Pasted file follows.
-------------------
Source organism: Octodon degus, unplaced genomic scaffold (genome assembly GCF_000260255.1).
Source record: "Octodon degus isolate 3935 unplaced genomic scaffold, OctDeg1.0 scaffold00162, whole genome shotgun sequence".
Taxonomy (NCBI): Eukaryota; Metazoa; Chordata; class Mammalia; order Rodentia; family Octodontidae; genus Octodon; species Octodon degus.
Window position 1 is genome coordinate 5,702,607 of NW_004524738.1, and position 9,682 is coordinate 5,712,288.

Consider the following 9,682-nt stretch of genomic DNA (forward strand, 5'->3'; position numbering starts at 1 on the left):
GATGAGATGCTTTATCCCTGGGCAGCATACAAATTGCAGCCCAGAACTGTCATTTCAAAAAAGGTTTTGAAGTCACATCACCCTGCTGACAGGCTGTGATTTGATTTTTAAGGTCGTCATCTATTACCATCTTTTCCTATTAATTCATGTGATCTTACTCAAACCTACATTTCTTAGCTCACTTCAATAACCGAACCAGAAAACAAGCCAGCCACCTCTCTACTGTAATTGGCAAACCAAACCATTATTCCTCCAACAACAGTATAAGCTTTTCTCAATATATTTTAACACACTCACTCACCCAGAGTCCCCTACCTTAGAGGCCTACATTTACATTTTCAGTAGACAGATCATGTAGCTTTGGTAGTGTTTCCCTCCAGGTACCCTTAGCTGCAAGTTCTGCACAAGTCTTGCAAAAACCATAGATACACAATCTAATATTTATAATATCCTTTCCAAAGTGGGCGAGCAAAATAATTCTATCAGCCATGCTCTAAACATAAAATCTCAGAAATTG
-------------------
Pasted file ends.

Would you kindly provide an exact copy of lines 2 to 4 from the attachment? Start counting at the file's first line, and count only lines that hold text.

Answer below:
Source record: "Octodon degus isolate 3935 unplaced genomic scaffold, OctDeg1.0 scaffold00162, whole genome shotgun sequence".
Taxonomy (NCBI): Eukaryota; Metazoa; Chordata; class Mammalia; order Rodentia; family Octodontidae; genus Octodon; species Octodon degus.
Window position 1 is genome coordinate 5,702,607 of NW_004524738.1, and position 9,682 is coordinate 5,712,288.